Monday, 11 June 2012

The Population of China

In a few weeks I will be travelling to China for a conference, where I'm co-presenting a paper on regional inequalities in China and the EU. This has meant I've had to get hold of lots of Chinese datasets, some of which I have produced maps from - so I thought I'd post one or two here, along with some facts and figures. I should point out that most of the data I've been using has come from the National Bureau of Statistics of China website. 

Higher resolution version

In this 3D map I've just extruded the surface using population density data at a very local level. This required a reasonable amount of computing power but the effect is simply to emphasise the significant West/East split in population within China. This geographical division has been the topic of discussion for a long time and in relation to a number of areas but is generally referred to as the Hu Huanyong line (also sometimes the Hu line, Heihe-Tengchong Line or Aihui-Tengchong Line), after the Chinese population geographer of the same name. Strangely enough, there is a Facebook page dedicated to the Hu line. The line divides China roughly into two parts. In 1935 when Hu first identified the split, the West had 57% of the area and 4% of the population. Today, the East has 94% of the population of China, but only 43% of the area. You can see how this looks in the map below... 

I'm still working on my parts of the presentation but am really fascinated by the facts and figures emerging from the 2010 Chinese census and data for different regions of China. China accounts for almost exactly 20% of the world population and both Beijing and Shanghai (i.e. the provinces) have 20 million or more people. I still need to learn a lot more about China, Chinese data and regional development there generally but my work so far suggests that patterns of regional inequality - while different in absolute terms - are often strikingly similar to patterns of regional inequality in Europe. A good example of this is in Jiangsu province, to the north of Shanghai.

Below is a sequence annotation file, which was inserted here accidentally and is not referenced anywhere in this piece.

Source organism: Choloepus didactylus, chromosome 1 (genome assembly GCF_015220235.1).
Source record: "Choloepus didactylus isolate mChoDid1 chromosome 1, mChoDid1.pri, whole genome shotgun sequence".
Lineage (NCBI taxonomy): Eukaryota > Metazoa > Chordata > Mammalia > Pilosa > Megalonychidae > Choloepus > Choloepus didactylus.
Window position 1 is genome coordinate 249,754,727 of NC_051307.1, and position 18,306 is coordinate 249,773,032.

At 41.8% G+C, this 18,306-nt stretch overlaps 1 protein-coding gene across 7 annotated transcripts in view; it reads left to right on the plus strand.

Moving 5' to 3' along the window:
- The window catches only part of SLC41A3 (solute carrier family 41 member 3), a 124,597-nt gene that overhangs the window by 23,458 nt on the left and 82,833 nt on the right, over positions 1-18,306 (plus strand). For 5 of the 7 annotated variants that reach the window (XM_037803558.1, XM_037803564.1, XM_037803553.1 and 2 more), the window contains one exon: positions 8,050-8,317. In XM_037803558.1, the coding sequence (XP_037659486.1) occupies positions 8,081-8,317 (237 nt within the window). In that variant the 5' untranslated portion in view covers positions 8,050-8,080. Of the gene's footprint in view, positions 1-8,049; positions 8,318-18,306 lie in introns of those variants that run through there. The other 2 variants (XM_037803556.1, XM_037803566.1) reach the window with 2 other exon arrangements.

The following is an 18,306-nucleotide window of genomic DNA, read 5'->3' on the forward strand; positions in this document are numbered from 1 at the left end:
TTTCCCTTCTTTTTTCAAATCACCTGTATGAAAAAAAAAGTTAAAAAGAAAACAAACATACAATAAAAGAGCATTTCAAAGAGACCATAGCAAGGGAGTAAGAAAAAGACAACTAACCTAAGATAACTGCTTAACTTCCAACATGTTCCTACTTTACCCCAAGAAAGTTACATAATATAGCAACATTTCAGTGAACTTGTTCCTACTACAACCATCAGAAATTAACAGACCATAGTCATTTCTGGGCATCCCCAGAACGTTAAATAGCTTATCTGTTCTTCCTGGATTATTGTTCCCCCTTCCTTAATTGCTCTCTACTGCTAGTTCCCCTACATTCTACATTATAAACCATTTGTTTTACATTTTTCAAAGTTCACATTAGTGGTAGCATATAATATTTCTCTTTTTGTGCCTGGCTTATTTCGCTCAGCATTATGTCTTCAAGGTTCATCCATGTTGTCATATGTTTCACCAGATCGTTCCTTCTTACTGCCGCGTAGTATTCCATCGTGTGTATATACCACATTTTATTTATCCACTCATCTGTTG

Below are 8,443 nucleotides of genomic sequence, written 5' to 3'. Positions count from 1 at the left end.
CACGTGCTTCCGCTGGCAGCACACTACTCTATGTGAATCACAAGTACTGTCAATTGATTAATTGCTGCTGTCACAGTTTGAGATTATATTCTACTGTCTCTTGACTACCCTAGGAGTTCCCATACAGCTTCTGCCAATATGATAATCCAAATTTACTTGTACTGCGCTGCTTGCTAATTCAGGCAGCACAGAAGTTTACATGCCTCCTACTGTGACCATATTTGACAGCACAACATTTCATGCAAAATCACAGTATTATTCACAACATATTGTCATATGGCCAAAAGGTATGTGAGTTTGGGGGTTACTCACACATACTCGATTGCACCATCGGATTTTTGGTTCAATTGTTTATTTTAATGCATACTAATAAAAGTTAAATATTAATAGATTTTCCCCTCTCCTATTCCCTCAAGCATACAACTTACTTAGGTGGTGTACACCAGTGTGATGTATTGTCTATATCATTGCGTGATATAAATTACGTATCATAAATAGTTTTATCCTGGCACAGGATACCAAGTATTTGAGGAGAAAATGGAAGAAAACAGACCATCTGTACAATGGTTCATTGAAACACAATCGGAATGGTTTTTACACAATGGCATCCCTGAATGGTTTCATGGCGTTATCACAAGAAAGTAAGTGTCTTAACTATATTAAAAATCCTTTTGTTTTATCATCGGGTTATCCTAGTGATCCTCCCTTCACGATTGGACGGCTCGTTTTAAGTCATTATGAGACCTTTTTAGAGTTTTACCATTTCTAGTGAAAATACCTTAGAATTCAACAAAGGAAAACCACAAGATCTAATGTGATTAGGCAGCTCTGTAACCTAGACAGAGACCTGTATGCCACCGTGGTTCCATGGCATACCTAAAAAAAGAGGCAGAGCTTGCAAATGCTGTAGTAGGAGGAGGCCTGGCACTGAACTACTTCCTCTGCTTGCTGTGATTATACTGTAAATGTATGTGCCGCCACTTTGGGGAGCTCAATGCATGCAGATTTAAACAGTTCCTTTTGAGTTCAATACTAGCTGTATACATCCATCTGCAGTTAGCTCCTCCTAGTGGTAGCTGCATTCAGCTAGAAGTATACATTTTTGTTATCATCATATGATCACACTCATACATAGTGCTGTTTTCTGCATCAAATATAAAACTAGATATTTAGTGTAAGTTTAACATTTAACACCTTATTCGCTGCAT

Citations: Center for International Earth Science Information Network - CIESIN - Columbia University, International Food Policy Research Institute - IFPRI, The World Bank, and Centro Internacional de Agricultura Tropical - CIAT. 2011. Global Rural-Urban Mapping Project, Version 1 (GRUMPv1): Population Density Grid. Palisades, NY: NASA Socioeconomic Data and Applications Center (SEDAC). Accessed 10 June 2012.

Balk, D.L., U. Deichmann, G. Yetman, F. Pozzi, S. I. Hay, and A. Nelson. 2006. Determining Global Population Distribution: Methods, Applications and Data. Advances in Parasitology 62:119-156.

P.S. Thanks are due to Chunhua Liu for her insights here!